[i]f Controllers use Legitimate Interests as their lawful basis of data processing, then they must ensure that the individuals are told that they intend to process their data. They must also inform them of the Legitimate Interests they have stipulated as the basis of the processing, and they are also obliged to inform them of their right to object to the processing.

However, companies are obligated to only collect and process information that is needed to accomplish the ends for which the data is acquired. Thus, you may be able to request that certain parts of your information be deleted. For example, the company may need your name and email address to prevent you from achieving your goal of lifetime freebies; however, perhaps they would not need your home address for those purposes. You'd likely be able to successfully have that part of your data removed nonetheless, because there is also an obligation to get rid of personal information within a reasonable time after which the data is no longer needed.

Alternatively, you may get away with it a time or two, but it is conceivable that after that, assuming they catch on, they would be able to establish that your request for erasure is "manifestly unfounded or excessive, taking into account whether the request is repetitive in nature."

Finally, and this is simply conjecture on my part and I think it would be an interesting scenario, perhaps the company would be required to delete your data, but your attempt to take advantage of their free trial services would create the legitimate interest the company could rely on or perhaps it could create a new purpose for the keeping of that information that had not existed already.

At the end of the day, you're probably not going to get away with the free trial scheme. However, I wanted to make sure you had a full answer and one that considered the various aspects of this issue.

  • 1
    It seems to me that point e would allow the retention of identifying information for the purpose of defending against a potential future claim, but more importantly, it seems that the right to erasure doesn't exist here because none of the grounds in 17(1) applies. That is, retention of data for this purpose falls under 6(1)(f), not 6(1)(a). – phoog May 26 '18 at 13:37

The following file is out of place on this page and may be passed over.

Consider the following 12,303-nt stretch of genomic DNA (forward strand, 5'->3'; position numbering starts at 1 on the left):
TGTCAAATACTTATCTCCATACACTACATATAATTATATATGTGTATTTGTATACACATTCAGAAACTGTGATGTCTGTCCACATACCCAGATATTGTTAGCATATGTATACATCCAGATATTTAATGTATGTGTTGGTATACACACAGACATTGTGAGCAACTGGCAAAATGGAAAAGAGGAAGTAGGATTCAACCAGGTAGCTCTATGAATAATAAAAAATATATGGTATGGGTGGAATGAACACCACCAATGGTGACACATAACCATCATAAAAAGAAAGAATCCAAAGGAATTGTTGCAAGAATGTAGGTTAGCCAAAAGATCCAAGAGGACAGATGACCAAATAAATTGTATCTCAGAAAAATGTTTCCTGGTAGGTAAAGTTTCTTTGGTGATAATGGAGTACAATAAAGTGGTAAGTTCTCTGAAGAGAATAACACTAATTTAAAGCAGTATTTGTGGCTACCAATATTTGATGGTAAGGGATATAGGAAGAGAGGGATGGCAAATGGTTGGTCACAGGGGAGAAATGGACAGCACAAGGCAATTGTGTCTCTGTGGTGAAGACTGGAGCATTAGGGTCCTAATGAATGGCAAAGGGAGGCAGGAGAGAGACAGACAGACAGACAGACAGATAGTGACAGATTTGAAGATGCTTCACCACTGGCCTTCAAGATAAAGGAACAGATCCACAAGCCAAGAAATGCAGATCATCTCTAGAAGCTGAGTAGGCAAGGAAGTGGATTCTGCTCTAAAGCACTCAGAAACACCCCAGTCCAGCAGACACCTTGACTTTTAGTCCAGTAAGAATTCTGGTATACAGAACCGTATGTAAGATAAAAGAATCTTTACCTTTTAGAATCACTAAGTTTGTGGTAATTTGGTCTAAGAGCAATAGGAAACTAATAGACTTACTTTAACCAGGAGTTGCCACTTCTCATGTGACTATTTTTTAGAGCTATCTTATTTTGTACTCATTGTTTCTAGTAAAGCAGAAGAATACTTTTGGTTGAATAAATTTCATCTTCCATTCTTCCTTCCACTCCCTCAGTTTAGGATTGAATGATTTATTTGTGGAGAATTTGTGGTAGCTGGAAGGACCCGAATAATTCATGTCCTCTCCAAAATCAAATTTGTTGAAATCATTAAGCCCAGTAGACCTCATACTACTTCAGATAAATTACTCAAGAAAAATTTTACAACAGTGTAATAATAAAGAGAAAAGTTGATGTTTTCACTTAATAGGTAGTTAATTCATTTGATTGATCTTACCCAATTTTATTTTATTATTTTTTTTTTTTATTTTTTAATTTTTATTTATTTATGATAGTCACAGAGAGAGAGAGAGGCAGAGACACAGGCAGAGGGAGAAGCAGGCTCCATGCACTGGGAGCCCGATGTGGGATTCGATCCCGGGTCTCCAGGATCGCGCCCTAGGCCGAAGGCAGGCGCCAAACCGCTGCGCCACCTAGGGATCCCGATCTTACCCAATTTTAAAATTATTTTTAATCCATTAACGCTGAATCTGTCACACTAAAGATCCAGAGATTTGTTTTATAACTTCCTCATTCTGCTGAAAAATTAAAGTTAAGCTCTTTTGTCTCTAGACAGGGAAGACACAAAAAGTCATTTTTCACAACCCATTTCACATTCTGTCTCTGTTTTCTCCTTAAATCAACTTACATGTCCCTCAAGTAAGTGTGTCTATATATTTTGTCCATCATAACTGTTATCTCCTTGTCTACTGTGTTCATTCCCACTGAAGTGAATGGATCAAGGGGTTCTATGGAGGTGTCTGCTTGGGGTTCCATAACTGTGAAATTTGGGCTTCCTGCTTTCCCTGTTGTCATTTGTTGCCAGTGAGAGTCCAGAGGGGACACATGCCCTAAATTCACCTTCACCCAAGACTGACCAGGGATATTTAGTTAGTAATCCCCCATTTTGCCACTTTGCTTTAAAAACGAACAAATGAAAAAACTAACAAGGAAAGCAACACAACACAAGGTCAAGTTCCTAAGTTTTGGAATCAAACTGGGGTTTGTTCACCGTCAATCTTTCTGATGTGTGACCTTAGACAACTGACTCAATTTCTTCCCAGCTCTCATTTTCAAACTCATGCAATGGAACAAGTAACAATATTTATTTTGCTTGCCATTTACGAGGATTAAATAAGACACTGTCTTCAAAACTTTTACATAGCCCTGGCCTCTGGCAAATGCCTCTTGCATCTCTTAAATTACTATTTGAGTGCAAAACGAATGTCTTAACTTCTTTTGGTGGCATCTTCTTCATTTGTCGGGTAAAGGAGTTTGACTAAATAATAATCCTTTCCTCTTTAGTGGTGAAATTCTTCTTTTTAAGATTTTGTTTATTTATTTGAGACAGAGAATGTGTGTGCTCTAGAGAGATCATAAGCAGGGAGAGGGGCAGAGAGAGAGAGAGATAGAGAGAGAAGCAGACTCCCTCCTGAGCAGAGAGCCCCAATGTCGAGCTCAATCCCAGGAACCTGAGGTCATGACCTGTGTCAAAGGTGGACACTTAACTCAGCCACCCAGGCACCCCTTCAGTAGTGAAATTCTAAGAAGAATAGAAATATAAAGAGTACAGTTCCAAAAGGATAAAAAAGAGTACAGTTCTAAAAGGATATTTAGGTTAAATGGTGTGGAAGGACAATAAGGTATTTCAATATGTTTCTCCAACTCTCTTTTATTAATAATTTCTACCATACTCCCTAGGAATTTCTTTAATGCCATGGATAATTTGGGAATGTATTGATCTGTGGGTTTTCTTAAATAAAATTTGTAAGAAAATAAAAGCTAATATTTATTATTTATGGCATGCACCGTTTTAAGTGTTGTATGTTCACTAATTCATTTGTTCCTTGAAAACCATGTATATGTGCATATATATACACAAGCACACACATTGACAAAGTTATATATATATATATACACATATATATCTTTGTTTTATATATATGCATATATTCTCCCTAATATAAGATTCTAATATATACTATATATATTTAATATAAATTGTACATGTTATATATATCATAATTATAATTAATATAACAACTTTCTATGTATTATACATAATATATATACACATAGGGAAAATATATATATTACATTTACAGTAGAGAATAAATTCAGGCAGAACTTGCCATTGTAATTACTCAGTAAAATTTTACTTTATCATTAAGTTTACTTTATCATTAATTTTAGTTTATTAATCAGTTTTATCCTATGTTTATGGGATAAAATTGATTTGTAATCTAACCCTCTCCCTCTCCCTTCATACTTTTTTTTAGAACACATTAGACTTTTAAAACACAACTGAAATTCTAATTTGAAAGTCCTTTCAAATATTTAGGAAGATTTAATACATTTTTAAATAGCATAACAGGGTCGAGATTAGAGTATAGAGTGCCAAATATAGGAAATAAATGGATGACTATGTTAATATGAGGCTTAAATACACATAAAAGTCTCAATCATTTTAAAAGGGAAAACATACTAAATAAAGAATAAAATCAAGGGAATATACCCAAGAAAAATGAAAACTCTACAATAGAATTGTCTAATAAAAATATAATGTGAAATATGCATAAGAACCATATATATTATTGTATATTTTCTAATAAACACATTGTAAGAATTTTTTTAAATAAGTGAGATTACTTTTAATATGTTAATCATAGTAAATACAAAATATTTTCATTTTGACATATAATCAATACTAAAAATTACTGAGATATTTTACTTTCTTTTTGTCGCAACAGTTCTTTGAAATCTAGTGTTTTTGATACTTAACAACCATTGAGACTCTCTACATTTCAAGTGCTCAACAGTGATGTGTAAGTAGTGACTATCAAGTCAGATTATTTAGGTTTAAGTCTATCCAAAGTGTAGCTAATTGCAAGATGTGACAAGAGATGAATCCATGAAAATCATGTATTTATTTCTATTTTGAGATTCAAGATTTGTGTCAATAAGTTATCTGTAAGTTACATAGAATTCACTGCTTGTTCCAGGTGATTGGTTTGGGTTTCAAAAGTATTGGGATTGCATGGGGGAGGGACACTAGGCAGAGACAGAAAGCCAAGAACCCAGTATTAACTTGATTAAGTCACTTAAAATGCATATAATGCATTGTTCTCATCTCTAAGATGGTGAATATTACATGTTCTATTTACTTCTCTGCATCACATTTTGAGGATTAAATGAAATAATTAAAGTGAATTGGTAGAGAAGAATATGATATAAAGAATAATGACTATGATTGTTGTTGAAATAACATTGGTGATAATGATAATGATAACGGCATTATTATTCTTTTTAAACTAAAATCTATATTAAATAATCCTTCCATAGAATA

• It may indeed seem that way to you, but that's not the way it is. Think about that statement. Do you think they passed this law that is supposed to set the global standard for data protection and following years of anticipation and preparation, the authorities are just blindsided with a loophole that lets virtually every business keep everyone's info on the basis of "Well, they may sue me." – A.fm. May 26 '18 at 14:40
  • If common sense isn't enough, the Guidelines on Art. 49 of Reg 2016/679, adopted as of 2/6/18. While Art. 49 deals w/transfers, not processing, it uses nearly exactly the same points & language. It expressly states that "[t]he derogation cannot be used to justify the transfer of personal data on the grounds of the mere possibility that legal proceedings or formal procedures may be brought in the future." Also, the "necessity test" "requires a close and substantial connection between the data ... and the specific establishment, exercise or defense of the legal claim in question. – A.fm. May 26 '18 at 15:02
  • At least three grounds in 17(1) apply. And you don't know whether data retention for this purpose falls under one or the other, unless you have read the company's privacy policy or work there. Although legit interests would be preferable to consent as a basis for processing data, it also is tougher to uphold than consent. – A.fm. May 26 '18 at 15:37
2

Even if you do have the right to have your data deleted, that doesn’t mean you can get away with your plan. They can keep a hash of the information you provided, which isn’t personal data since it can’t be linked to you, but if you try to open a new account with the same details they can hash it again and see that the hash already exists.